Biologists Say Condor Hatched in Arizona
PHOENIX, Ariz. Biologists confirmed that a California condor chick has hatched in Arizona, the fourth to hatch in the wild in the state since the endangered birds were reintroduced here nearly 10 years ago, officials said Thursday.
The chick that hatched at the Vermilion Cliffs National Monument, near the Arizona-Utah state line, may be one of two to arrive this season. Biologists believe a second chick also hatched recently in a remote part of Grand Canyon National Park.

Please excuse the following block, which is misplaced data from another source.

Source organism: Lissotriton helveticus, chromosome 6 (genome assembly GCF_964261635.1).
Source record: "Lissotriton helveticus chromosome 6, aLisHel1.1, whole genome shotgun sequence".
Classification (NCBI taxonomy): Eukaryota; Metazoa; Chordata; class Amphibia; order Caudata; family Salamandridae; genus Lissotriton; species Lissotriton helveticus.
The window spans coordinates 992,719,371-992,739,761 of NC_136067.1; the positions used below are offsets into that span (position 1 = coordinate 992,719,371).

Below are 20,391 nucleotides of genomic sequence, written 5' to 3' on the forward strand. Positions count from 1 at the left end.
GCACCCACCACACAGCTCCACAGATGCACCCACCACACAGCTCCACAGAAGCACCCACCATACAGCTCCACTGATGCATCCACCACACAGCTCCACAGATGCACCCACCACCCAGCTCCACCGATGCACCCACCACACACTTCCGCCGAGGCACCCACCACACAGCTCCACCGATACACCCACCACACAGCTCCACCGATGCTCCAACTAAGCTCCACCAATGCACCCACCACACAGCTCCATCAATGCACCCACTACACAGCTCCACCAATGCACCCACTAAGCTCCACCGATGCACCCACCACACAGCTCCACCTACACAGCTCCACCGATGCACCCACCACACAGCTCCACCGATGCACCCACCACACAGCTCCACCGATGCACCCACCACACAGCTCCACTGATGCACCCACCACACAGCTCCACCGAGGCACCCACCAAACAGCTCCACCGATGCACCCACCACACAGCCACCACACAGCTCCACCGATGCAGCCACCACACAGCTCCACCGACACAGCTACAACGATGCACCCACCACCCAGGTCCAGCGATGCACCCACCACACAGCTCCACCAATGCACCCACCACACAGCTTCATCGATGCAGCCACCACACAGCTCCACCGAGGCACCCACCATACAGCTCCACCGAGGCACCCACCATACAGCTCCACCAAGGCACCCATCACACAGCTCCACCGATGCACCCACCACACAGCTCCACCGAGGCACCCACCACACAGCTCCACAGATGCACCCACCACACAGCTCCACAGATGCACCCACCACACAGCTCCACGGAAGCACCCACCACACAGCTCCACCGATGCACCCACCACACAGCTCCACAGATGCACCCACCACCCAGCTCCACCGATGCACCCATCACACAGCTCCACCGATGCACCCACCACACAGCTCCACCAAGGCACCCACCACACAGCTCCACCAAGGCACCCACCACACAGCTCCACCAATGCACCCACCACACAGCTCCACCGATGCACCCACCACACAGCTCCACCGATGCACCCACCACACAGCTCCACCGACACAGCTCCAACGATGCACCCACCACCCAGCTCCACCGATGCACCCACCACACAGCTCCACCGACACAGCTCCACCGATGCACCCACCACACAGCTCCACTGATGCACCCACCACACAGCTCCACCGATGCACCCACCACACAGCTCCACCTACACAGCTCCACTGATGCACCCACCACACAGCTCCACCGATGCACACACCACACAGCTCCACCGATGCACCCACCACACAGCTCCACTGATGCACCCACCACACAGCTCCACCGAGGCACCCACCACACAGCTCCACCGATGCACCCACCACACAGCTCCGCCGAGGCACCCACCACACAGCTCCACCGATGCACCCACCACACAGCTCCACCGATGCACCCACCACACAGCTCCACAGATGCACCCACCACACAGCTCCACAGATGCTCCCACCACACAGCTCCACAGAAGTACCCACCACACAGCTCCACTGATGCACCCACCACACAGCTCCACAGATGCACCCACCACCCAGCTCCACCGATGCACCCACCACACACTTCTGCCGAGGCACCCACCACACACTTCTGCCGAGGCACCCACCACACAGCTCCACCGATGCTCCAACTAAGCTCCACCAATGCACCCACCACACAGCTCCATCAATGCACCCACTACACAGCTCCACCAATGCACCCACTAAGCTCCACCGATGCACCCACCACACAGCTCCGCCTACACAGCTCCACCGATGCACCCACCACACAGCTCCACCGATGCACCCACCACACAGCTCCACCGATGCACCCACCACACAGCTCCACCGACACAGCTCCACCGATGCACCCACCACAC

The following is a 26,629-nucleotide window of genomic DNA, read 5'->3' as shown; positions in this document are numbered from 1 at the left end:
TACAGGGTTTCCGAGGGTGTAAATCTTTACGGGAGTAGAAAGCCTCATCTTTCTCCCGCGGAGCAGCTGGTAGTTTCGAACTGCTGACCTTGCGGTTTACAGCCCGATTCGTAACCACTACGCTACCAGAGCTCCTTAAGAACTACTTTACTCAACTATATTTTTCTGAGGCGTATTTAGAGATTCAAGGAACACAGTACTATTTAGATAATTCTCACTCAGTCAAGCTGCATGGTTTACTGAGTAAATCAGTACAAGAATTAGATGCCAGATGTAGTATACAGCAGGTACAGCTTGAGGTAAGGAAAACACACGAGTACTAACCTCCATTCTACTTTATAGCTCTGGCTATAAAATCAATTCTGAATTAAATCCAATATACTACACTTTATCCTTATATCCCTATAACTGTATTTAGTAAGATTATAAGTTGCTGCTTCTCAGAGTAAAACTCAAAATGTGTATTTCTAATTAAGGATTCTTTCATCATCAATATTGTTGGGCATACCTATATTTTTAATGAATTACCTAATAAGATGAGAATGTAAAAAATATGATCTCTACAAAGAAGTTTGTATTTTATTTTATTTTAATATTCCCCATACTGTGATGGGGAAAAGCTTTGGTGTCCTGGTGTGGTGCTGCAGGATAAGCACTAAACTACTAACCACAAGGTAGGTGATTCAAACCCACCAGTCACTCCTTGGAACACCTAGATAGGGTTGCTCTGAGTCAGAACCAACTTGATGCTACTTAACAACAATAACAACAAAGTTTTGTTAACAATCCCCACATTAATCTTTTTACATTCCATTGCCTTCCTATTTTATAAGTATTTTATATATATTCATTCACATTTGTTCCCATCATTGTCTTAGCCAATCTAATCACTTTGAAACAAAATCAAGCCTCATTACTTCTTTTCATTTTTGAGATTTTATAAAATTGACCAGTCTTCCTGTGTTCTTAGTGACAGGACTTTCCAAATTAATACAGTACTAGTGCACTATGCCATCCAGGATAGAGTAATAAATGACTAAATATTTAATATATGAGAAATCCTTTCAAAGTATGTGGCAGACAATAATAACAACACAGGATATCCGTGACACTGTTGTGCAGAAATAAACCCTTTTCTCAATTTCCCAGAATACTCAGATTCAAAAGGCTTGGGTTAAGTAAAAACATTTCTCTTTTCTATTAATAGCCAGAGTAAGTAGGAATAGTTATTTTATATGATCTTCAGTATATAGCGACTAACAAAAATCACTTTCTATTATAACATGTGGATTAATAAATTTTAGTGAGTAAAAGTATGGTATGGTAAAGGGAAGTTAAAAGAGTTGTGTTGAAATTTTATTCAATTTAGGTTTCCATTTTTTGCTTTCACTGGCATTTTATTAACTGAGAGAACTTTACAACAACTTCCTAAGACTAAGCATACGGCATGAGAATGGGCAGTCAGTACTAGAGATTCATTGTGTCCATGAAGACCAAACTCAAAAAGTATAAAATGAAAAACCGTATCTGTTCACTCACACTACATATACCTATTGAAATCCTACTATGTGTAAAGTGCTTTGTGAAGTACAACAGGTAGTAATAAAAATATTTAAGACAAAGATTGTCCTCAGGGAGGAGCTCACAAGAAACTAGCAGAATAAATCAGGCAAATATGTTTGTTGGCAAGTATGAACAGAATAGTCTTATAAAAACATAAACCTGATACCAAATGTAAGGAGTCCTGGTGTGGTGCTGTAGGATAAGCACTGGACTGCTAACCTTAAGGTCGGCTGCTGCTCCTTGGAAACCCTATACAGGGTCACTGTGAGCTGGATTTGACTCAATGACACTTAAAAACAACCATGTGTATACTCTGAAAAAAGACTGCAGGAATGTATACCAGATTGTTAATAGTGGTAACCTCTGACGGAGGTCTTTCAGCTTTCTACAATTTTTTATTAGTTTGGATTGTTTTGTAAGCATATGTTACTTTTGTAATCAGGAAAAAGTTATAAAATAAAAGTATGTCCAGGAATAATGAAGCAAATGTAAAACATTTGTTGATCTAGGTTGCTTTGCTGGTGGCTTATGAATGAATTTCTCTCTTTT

Eddie Feltes, a field biologist with The Peregrine Fund, said he saw the chick with its mother through a scope. "The female condor was looking down toward her feet at a commotion of feathers and debris," he said in release. "Soon after, a chick stood out, contrasted against its mother's dark plumage."
The nonprofit Peregrine Fund runs a breeding facility in Boise, Idaho, where the birds are hatched and prepared for release, and has overseen Arizona's condor program.
The birds' population was down to 22 in the 1980s before efforts began to capture them and breed them in captivity. The first California condors were reintroduced in Arizona in 1996.
There are now 54 condors in the wild in Arizona and 274 in all, including captive and free-flying birds in California, Oregon, Idaho and Mexico.
Source: Associated Press